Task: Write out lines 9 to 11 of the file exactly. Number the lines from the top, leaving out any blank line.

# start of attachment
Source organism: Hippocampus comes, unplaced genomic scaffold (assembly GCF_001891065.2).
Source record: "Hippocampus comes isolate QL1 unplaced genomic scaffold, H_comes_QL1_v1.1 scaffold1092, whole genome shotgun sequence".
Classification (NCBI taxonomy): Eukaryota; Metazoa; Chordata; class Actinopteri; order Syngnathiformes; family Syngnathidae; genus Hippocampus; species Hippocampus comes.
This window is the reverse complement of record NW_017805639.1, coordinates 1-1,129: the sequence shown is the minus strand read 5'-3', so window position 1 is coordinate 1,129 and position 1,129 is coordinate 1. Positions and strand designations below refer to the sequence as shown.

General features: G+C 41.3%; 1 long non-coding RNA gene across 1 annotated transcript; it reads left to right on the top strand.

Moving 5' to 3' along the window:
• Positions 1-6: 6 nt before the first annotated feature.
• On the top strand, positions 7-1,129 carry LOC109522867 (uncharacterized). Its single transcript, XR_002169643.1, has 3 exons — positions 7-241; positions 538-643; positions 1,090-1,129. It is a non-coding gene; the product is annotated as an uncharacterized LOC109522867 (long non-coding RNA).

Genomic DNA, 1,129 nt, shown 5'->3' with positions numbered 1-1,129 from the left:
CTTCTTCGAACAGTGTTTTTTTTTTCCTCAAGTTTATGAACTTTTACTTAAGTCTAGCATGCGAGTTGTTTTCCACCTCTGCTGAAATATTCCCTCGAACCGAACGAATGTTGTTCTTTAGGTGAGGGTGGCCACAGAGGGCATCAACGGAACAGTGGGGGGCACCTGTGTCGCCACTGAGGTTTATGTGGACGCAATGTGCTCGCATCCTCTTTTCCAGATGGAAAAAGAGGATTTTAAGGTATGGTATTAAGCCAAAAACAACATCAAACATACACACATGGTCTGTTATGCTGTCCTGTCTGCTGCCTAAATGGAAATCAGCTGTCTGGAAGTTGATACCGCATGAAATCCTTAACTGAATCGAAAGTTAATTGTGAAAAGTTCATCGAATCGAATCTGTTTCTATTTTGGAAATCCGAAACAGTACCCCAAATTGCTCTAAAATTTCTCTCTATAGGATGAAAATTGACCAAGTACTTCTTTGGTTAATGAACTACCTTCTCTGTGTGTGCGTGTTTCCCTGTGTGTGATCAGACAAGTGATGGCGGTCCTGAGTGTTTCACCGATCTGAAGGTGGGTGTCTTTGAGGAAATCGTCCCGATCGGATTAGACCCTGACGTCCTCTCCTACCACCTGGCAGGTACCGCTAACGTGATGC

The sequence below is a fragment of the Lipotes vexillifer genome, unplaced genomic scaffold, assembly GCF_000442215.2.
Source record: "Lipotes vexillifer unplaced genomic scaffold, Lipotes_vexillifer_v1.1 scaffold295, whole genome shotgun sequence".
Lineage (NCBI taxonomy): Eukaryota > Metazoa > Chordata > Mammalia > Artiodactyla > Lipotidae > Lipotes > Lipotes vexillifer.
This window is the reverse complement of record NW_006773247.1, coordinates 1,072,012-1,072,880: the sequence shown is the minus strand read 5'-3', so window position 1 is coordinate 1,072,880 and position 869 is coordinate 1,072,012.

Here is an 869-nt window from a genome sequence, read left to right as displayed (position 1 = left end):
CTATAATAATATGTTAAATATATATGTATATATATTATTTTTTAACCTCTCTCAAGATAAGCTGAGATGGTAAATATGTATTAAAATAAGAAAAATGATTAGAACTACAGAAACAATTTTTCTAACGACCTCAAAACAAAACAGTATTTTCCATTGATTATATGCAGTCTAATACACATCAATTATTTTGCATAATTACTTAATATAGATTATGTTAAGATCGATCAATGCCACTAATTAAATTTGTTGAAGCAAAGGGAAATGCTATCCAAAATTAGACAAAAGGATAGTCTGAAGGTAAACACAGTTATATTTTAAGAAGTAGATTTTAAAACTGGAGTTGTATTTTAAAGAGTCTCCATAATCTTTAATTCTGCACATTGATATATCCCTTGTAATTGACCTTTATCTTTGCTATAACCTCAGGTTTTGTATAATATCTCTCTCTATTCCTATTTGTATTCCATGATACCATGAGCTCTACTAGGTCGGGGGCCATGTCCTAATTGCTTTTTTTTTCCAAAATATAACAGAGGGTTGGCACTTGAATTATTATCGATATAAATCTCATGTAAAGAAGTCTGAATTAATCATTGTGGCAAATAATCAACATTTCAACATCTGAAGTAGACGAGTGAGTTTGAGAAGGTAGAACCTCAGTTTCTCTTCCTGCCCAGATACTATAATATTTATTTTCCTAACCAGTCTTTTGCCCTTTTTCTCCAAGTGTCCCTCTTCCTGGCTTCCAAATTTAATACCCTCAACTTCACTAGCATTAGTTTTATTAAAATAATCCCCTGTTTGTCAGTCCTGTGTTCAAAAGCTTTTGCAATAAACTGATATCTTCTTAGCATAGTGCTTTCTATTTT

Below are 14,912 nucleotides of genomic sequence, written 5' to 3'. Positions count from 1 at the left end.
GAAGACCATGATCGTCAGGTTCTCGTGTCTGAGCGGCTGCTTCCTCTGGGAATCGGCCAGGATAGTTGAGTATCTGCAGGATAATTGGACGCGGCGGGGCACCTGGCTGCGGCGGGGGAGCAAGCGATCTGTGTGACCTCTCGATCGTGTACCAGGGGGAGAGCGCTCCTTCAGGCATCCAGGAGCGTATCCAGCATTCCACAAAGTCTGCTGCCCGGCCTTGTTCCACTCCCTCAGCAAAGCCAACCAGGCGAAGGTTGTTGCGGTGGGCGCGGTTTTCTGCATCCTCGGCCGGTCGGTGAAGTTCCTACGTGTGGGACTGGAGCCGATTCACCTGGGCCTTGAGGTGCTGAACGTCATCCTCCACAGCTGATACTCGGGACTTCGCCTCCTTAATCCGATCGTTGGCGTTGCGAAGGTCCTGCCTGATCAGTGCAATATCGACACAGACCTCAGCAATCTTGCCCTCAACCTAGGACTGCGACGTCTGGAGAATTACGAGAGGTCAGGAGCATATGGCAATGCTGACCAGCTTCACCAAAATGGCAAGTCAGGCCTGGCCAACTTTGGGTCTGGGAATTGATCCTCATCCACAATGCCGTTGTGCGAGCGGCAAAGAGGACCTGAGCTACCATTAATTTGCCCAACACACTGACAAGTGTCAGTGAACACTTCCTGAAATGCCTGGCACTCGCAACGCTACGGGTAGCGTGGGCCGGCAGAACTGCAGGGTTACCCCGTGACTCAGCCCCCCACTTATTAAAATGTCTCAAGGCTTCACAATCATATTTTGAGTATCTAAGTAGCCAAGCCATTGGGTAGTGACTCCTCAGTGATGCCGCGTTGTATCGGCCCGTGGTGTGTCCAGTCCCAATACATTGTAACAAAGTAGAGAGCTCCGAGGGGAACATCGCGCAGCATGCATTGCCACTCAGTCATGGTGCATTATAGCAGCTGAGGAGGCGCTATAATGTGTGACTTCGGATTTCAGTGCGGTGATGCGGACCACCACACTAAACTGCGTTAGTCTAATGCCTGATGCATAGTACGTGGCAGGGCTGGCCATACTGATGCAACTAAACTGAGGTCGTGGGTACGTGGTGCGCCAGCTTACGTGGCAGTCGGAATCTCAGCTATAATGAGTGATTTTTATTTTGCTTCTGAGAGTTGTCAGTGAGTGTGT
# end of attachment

Genomic DNA, 1,129 nt, shown 5'->3' with positions numbered 1-1,129 from the left:
CTTCTTCGAACAGTGTTTTTTTTTTCCTCAAGTTTATGAACTTTTACTTAAGTCTAGCATGCGAGTTGTTTTCCACCTCTGCTGAAATATTCCCTCGAACCGAACGAATGTTGTTCTTTAGGTGAGGGTGGCCACAGAGGGCATCAACGGAACAGTGGGGGGCACCTGTGTCGCCACTGAGGTTTATGTGGACGCAATGTGCTCGCATCCTCTTTTCCAGATGGAAAAAGAGGATTTTAAGGTATGGTATTAAGCCAAAAACAACATCAAACATACACACATGGTCTGTTATGCTGTCCTGTCTGCTGCCTAAATGGAAATCAGCTGTCTGGAAGTTGATACCGCATGAAATCCTTAACTGAATCGAAAGTTAATTGTGAAAAGTTCATCGAATCGAATCTGTTTCTATTTTGGAAATCCGAAACAGTACCCCAAATTGCTCTAAAATTTCTCTCTATAGGATGAAAATTGACCAAGTACTTCTTTGGTTAATGAACTACCTTCTCTGTGTGTGCGTGTTTCCCTGTGTGTGATCAGACAAGTGATGGCGGTCCTGAGTGTTTCACCGATCTGAAGGTGGGTGTCTTTGAGGAAATCGTCCCGATCGGATTAGACCCTGACGTCCTCTCCTACCACCTGGCAGGTACCGCTAACGTGATGC

The sequence below is a fragment of the Lipotes vexillifer genome, unplaced genomic scaffold, assembly GCF_000442215.2.